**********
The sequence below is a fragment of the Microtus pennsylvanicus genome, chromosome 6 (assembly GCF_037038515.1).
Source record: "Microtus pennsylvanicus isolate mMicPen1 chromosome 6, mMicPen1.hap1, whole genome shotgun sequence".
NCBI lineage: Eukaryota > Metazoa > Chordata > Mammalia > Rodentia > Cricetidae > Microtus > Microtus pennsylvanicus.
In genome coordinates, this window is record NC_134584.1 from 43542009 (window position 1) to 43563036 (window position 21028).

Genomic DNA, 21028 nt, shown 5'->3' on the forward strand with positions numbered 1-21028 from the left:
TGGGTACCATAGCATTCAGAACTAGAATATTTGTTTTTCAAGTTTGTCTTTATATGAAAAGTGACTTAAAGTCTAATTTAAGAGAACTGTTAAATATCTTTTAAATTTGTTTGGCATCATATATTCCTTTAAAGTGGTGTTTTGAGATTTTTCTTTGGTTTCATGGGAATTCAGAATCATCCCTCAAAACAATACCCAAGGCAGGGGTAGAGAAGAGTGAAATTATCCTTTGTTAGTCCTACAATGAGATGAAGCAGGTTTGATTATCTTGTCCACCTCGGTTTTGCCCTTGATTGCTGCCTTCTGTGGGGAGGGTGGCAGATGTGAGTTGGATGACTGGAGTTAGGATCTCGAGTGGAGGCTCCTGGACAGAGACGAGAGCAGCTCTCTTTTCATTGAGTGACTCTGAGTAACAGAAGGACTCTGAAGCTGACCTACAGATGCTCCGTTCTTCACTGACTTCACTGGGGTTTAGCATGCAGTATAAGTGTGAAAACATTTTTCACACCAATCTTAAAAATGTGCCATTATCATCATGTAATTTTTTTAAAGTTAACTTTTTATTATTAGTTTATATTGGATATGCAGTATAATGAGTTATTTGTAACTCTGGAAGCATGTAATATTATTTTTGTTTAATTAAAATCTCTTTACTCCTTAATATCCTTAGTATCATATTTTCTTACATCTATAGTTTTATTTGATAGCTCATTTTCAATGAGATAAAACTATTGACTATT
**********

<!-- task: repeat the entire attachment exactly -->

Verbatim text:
The sequence below is a fragment of the Microtus pennsylvanicus genome, chromosome 6 (assembly GCF_037038515.1).
Source record: "Microtus pennsylvanicus isolate mMicPen1 chromosome 6, mMicPen1.hap1, whole genome shotgun sequence".
NCBI lineage: Eukaryota > Metazoa > Chordata > Mammalia > Rodentia > Cricetidae > Microtus > Microtus pennsylvanicus.
In genome coordinates, this window is record NC_134584.1 from 43542009 (window position 1) to 43563036 (window position 21028).

Genomic DNA, 21028 nt, shown 5'->3' on the forward strand with positions numbered 1-21028 from the left:
TGGGTACCATAGCATTCAGAACTAGAATATTTGTTTTTCAAGTTTGTCTTTATATGAAAAGTGACTTAAAGTCTAATTTAAGAGAACTGTTAAATATCTTTTAAATTTGTTTGGCATCATATATTCCTTTAAAGTGGTGTTTTGAGATTTTTCTTTGGTTTCATGGGAATTCAGAATCATCCCTCAAAACAATACCCAAGGCAGGGGTAGAGAAGAGTGAAATTATCCTTTGTTAGTCCTACAATGAGATGAAGCAGGTTTGATTATCTTGTCCACCTCGGTTTTGCCCTTGATTGCTGCCTTCTGTGGGGAGGGTGGCAGATGTGAGTTGGATGACTGGAGTTAGGATCTCGAGTGGAGGCTCCTGGACAGAGACGAGAGCAGCTCTCTTTTCATTGAGTGACTCTGAGTAACAGAAGGACTCTGAAGCTGACCTACAGATGCTCCGTTCTTCACTGACTTCACTGGGGTTTAGCATGCAGTATAAGTGTGAAAACATTTTTCACACCAATCTTAAAAATGTGCCATTATCATCATGTAATTTTTTTAAAGTTAACTTTTTATTATTAGTTTATATTGGATATGCAGTATAATGAGTTATTTGTAACTCTGGAAGCATGTAATATTATTTTTGTTTAATTAAAATCTCTTTACTCCTTAATATCCTTAGTATCATATTTTCTTACATCTATAGTTTTATTTGATAGCTCATTTTCAATGAGATAAAACTATTGACTATT